The early history of St John’s was almost entirely wrapped up in its prominence as a fishing town and commercial trading post. During the early 1600’s, using St. John’s as their port, fishermen from France, Spain, Portugal, and England fished along the western side of the Atlantic. Their catches were taken to shoreside fishing stations, where the fresh fish were quickly split, salted, and spread on large flat racks (flakes) to dry before the long voyage back to Europe. This trade in dried, salted fish (salt fish) was to be the backbone of St. John's economy for the next three centuries.

            The first year-round settlement in St. John’s came in the early 1600’s with the Oxford Plantation located near Beck’s Cove. 

            St. John’s importance as a major fishing location has always made it a target for military strategy.  Up until the middle of the 18th century, many naval battles between the French and English were waged with St. John’s as the central battleground.

            During the Napoleonic Wars at the end of the 18th century, the demand for salt fish and the rapid growth in the seal fishery (producing oil for lamps and other purposes) created a population boom in St. John’s.  Hordes of workers came to the area for the promise of sustainable work for good wages.  At the end of the war, the demand for salt fish went down, prices fell, but the contiued growth of the seal fishery encouraged those workers to stay and become permanant residents.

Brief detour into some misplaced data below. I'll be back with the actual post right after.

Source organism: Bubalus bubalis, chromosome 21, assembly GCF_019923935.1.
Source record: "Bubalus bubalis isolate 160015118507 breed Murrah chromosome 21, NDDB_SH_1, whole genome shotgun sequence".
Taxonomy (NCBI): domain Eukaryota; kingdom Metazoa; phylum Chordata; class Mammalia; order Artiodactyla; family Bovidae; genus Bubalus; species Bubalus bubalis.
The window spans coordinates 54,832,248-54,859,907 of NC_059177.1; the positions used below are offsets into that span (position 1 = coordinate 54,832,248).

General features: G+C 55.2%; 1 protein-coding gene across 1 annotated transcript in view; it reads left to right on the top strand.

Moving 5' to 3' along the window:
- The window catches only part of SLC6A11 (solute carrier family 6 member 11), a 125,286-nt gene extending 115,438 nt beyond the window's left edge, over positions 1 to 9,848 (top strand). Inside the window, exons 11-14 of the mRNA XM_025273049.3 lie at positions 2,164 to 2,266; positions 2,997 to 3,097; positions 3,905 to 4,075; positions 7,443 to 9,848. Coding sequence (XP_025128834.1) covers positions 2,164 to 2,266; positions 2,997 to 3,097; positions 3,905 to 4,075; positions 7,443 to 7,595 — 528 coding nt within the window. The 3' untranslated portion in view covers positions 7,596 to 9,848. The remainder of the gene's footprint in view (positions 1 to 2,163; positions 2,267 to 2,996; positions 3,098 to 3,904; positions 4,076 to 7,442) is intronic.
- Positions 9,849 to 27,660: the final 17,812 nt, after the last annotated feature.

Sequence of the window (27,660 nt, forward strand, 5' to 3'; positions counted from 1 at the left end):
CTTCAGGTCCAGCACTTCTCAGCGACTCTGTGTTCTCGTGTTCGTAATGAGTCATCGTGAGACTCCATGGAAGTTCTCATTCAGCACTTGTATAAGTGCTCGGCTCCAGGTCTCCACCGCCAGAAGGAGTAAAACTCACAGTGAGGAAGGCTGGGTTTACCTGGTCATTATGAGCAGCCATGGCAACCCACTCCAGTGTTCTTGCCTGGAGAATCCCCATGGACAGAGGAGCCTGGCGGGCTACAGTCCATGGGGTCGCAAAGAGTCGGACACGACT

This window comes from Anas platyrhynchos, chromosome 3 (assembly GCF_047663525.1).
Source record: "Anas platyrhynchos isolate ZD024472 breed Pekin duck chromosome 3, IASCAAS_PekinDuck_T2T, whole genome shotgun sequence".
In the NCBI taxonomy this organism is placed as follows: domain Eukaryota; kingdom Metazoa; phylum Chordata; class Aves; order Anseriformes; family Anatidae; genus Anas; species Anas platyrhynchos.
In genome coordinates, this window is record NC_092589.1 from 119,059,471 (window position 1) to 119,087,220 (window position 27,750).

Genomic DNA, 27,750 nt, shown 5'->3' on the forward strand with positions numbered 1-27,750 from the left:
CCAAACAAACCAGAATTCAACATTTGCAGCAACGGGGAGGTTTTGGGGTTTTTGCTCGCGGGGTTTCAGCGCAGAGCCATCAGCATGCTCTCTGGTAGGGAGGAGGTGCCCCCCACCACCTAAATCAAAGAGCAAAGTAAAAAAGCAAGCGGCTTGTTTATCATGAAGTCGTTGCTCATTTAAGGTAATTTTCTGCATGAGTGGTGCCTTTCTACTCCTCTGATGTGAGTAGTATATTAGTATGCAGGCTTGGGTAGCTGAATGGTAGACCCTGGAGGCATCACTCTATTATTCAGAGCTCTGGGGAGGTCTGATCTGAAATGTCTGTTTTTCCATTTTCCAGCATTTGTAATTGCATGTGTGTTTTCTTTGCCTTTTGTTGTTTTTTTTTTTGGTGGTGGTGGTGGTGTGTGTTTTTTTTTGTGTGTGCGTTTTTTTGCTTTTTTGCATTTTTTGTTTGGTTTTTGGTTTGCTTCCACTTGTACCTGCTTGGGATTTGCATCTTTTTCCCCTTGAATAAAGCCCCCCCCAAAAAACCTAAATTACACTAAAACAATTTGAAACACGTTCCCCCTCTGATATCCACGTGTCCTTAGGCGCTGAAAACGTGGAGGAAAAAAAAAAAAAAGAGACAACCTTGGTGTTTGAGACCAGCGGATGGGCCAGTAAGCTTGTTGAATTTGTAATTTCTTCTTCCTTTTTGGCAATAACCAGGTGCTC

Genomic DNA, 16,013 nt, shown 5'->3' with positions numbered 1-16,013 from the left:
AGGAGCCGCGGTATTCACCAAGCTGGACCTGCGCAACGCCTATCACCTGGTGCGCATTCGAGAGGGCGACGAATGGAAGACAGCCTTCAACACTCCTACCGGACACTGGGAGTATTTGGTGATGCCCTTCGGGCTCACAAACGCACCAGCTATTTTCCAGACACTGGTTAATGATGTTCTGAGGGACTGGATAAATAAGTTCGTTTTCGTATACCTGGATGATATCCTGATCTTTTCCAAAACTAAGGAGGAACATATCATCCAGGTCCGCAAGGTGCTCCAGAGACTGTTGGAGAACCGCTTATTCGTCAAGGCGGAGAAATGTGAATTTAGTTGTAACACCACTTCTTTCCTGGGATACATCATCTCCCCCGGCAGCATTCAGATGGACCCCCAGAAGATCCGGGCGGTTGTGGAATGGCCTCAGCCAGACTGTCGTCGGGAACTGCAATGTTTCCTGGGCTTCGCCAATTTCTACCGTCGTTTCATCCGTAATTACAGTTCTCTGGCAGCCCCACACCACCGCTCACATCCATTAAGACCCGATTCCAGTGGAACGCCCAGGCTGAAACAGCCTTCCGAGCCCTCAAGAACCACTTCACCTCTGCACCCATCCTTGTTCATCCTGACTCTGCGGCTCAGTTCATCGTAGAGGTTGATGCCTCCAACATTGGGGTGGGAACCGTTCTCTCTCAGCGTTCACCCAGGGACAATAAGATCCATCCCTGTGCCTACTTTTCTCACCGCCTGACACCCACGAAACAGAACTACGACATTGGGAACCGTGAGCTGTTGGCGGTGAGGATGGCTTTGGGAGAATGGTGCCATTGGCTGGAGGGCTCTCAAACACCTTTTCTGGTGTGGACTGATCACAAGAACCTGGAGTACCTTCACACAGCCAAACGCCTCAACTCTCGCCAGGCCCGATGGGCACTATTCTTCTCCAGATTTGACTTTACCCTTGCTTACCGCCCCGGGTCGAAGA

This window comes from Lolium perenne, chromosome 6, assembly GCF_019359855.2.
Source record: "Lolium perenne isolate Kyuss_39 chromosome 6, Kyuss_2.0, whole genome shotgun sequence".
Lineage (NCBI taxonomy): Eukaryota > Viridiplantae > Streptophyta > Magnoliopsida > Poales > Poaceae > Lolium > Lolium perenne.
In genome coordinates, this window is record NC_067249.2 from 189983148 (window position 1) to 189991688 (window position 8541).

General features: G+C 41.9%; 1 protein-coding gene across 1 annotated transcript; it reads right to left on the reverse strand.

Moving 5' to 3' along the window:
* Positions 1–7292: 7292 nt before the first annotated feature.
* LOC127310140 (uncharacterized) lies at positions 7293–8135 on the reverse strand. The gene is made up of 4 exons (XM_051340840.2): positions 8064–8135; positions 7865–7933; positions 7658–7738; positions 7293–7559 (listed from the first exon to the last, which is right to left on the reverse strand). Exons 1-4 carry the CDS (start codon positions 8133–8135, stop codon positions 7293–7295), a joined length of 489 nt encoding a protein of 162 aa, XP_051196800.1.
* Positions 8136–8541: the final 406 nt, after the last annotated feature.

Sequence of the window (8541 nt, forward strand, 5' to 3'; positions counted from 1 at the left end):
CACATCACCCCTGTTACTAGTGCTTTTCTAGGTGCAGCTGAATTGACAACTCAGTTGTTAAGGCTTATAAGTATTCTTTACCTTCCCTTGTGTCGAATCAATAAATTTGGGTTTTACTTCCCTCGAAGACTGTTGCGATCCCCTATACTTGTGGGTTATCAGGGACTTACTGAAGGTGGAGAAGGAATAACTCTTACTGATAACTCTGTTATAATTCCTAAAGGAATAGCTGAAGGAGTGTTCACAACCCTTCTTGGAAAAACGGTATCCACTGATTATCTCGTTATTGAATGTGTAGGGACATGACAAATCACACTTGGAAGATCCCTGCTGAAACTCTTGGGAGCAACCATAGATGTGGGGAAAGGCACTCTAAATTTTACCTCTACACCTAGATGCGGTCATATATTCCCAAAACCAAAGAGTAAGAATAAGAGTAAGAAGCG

In 1888, St. John's became a town with its own council; it officially became a city in 1921.  For the next 40 years it remained a powerhouse in the Newfoundland fishing industry, and it continues to play a central role as a commercial base for the entire province.